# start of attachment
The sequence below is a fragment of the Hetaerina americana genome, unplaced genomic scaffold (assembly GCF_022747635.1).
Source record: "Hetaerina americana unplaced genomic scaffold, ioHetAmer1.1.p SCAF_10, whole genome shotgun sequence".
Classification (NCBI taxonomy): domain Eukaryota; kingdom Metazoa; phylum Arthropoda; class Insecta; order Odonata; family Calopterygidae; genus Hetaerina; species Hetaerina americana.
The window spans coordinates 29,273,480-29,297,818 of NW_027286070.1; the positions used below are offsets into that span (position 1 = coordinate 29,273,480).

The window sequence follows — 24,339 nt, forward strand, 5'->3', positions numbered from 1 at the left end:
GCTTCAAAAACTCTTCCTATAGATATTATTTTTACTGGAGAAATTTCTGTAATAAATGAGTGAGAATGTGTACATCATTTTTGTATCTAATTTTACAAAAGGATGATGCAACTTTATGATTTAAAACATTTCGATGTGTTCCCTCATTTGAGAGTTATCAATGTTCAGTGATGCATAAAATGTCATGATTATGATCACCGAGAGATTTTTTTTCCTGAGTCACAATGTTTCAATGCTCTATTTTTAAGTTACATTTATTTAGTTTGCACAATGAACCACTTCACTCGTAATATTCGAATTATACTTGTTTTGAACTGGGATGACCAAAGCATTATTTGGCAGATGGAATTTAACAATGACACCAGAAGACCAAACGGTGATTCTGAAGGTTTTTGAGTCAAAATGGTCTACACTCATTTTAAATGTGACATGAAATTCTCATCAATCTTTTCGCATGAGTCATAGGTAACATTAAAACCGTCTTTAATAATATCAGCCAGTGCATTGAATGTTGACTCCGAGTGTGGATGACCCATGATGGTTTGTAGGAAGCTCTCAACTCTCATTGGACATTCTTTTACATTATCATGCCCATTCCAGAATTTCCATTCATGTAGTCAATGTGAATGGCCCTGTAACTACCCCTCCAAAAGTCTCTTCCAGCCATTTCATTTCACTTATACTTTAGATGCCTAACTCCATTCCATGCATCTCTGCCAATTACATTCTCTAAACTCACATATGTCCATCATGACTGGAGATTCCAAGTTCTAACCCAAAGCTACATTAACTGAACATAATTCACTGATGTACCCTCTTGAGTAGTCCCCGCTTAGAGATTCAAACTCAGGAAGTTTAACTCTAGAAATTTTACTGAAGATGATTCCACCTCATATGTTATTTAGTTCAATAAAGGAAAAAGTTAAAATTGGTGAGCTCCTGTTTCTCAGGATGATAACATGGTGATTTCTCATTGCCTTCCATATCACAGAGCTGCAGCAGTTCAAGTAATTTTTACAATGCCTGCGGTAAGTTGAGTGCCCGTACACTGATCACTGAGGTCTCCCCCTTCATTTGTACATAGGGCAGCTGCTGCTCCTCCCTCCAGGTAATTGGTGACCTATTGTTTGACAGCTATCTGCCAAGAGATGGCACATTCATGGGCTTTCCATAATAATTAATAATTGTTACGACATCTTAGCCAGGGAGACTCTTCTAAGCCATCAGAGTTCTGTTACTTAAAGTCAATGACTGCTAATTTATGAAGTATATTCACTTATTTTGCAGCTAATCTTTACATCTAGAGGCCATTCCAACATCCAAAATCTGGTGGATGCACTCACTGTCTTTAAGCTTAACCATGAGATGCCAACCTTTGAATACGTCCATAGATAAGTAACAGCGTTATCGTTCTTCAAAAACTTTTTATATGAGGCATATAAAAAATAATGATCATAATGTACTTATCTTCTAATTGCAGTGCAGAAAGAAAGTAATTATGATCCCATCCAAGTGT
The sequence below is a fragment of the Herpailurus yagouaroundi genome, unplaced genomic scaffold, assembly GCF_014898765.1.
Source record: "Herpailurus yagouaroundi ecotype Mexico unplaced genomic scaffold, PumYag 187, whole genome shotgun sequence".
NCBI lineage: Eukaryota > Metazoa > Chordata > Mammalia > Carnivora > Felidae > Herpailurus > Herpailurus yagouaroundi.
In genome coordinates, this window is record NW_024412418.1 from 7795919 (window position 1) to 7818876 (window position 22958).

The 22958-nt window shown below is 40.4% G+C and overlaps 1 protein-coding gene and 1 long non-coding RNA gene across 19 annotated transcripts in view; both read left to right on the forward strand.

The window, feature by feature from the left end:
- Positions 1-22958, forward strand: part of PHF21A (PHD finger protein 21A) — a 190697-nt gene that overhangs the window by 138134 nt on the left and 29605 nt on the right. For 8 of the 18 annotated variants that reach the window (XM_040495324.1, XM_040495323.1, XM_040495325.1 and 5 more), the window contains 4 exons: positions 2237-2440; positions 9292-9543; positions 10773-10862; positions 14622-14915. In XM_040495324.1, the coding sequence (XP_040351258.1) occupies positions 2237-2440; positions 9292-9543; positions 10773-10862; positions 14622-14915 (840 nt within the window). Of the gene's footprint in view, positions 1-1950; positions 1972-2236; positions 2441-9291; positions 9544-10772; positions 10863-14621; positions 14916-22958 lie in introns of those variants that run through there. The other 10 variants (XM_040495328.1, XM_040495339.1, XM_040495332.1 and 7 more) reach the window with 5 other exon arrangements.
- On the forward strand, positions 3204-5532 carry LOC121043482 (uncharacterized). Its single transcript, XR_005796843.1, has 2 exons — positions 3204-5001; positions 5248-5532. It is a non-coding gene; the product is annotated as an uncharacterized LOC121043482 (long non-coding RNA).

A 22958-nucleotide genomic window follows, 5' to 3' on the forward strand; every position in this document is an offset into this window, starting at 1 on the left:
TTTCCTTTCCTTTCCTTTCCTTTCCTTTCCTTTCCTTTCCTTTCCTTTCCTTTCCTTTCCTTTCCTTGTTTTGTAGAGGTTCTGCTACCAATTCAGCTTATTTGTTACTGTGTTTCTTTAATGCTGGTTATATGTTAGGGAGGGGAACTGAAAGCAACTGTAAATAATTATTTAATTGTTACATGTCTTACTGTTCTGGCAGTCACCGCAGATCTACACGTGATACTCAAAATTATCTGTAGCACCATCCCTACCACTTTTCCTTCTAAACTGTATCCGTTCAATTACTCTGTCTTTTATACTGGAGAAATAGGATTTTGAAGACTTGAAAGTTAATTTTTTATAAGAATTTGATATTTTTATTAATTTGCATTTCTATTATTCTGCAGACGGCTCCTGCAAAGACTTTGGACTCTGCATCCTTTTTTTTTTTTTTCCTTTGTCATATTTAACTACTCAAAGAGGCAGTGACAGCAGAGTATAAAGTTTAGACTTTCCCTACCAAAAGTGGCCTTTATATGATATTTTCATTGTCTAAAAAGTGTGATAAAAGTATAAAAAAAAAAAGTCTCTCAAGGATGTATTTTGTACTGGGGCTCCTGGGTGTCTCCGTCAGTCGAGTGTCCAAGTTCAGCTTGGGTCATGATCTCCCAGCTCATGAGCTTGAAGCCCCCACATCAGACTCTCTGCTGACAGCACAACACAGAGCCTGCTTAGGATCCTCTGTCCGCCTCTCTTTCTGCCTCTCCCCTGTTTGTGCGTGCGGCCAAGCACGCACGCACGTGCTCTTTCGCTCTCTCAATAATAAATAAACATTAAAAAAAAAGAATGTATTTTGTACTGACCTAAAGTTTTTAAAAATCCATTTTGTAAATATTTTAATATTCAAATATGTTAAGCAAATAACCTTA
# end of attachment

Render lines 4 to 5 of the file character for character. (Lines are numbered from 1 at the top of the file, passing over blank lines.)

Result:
The window spans coordinates 29,273,480-29,297,818 of NW_027286070.1; the positions used below are offsets into that span (position 1 = coordinate 29,273,480).

The window sequence follows — 24,339 nt, forward strand, 5'->3', positions numbered from 1 at the left end: